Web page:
The Bank of England has warned that the country's financial sector is still woefully vulnerable to hackers, despite positive work by the UK government.
The Bank of England revealed that a number of key weaknesses were discovered in financial organisations' cyber defences during the Waking Shark II exercises in its Desktop Cyber Exercise: Report to participants.
Waking Shark II was an initiative backed by the Bank of England, the Treasury and the Financial Conduct Authority, designed to stress test the financial sector's cyber defences in November 2013. Major banks including Barclays and RBS took part.
The Bank of England explained: "The scenario was set over a three-day period, the last day of which happened to coincide with ‘Triple Witching' (when contracts for stock index futures, stock index options and stock options all expire on the same day).
"The three-day period was broken into phases, playing out various technical and business impacts from the scenario. The scenario examined how firms would manage their response to the cyber attacks both on a technical level (in particular information-sharing amongst the firms via the CISP [Cyber-Security Information Sharing Partnership] tool), and from a business perspective."
The report said the simulated tests included DDoS attacks designed to knock websites and internet-facing systems offline and "APT and PC wipe attacks" designed to penetrate and damage the banks' inner systems.
The report said the tests highlighted a lack of coherent communication between those involved as well as confusion over which regulatory and law enforcement authorities to report to as key reasons for the attacks' success.
"It was noted that there is no central industry co-ordination for financial sector information-sharing and communication to the wider public and it was suggested that consideration should be given to allocating this role to a single co-ordination body from industry (possibly the BBA) to manage communications across the sector during an incident," read the report.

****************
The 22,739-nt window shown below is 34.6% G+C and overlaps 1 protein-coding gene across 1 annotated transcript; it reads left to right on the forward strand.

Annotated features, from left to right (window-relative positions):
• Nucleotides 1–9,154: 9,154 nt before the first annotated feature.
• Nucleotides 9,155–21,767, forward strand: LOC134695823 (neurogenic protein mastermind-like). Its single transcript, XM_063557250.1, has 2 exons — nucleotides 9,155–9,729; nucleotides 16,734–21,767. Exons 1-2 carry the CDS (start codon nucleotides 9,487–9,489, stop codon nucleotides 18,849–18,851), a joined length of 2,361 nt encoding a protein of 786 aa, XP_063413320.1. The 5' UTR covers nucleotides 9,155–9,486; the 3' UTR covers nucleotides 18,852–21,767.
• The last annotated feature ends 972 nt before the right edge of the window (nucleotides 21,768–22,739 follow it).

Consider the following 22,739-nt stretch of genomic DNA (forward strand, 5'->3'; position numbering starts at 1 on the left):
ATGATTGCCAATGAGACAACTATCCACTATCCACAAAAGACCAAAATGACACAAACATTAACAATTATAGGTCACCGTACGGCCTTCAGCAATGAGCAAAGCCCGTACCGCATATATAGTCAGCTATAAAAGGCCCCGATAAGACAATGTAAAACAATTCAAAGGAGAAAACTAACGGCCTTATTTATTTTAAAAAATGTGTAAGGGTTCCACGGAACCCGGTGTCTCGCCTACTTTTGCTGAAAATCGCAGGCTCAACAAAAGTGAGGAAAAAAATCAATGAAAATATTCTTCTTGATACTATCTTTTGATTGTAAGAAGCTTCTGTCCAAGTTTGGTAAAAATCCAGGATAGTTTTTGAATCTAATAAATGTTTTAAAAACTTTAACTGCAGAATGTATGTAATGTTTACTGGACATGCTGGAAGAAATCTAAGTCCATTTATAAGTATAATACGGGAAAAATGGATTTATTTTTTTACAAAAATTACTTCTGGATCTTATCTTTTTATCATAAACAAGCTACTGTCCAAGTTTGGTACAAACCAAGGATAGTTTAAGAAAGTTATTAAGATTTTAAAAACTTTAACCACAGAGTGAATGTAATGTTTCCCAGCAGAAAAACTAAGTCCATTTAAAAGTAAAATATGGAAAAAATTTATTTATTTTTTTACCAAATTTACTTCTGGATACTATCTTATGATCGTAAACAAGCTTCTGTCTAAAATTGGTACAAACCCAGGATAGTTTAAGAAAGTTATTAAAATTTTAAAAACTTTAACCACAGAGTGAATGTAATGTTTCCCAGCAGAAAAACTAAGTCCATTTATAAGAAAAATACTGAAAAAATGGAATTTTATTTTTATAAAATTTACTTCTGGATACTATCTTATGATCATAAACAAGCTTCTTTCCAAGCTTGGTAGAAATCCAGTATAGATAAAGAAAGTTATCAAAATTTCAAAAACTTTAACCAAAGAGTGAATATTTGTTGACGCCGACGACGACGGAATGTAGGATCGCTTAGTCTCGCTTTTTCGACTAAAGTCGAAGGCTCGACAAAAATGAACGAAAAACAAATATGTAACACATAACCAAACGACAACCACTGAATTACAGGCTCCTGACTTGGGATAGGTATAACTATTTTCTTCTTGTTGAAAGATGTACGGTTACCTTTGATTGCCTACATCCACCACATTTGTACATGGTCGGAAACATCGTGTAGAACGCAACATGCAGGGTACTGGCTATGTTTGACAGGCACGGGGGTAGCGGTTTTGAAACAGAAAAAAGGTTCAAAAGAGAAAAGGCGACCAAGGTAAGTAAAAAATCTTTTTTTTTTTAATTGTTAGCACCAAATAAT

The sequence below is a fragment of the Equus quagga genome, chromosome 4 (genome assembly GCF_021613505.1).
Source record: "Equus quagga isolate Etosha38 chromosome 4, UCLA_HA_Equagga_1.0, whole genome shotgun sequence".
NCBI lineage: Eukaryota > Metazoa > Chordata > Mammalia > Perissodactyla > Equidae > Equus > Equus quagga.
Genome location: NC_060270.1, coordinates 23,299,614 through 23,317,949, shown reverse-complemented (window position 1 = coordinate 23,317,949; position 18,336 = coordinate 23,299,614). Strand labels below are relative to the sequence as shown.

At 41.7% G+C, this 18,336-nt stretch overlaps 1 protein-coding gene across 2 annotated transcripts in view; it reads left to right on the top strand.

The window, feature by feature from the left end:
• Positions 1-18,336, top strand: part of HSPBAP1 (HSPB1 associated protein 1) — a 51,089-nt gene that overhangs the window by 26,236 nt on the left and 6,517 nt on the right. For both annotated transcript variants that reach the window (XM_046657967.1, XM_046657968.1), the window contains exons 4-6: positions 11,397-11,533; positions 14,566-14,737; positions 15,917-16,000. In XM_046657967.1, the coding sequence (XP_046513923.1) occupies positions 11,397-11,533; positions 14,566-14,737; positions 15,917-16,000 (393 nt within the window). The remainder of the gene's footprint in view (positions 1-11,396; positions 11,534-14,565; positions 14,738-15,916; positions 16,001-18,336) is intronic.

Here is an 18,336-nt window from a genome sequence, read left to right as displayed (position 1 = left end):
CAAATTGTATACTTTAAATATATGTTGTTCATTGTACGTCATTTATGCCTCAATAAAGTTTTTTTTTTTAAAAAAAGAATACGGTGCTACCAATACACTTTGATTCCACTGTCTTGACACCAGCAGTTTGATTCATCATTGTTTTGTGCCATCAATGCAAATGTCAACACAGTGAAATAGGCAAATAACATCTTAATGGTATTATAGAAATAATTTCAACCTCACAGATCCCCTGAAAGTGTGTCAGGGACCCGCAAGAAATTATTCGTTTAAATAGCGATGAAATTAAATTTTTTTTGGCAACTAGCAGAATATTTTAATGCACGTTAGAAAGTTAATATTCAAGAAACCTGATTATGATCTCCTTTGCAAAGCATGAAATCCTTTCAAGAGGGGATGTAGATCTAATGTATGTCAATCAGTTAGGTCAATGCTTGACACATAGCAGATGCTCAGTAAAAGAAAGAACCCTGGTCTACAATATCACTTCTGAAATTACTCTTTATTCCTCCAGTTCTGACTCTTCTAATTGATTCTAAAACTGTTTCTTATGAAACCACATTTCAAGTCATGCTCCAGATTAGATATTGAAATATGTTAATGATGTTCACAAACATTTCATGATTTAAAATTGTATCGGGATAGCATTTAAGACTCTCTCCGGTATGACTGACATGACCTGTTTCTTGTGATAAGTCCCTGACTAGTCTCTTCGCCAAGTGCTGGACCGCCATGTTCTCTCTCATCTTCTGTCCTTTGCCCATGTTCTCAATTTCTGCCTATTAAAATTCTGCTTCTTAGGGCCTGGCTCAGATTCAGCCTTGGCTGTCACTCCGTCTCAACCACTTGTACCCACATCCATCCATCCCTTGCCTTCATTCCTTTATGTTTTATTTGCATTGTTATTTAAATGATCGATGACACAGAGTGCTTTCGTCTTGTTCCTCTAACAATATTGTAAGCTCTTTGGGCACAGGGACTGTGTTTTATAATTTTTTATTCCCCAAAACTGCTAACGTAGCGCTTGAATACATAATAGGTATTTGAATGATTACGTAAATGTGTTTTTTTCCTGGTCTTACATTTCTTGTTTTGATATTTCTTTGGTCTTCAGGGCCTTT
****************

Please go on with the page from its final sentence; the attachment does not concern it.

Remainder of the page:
"Not all firms were fully aware of the requirement to notify both regulators in the new institutional framework."
Despite the negative news, the Bank of England did conclude that the Waking Shark II operation was a success, and supported the government's decision on Wednesday to expand the initiative to include other businesses and agencies involved in critical infrastructure areas.
The Bank of England also praised the government's CISP programme, arguing that despite any flaws it did prove useful.
"The CISP platform was heavily used during the exercise, truncating three days of activity into a few hours. This highlights the value of the facility in identifying and responding to a cyber event and also the amount of work required from the Fusion Cell in managing the information. This has been recognised and the platform will continue to be enhanced to facilitate the timely and secure exchange of information amongst the members," it said.
Waking Shark II and CISP are a key part of the UK Cyber Security Strategy. The strategy launched in 2011 when the government pledged to invest £650m to help bolster the nation's cyber defenses.
It has seen the launch of several other initiatives, including a new Cyber Streetwise campaign to help educate SMBs about cyber best practice in January.
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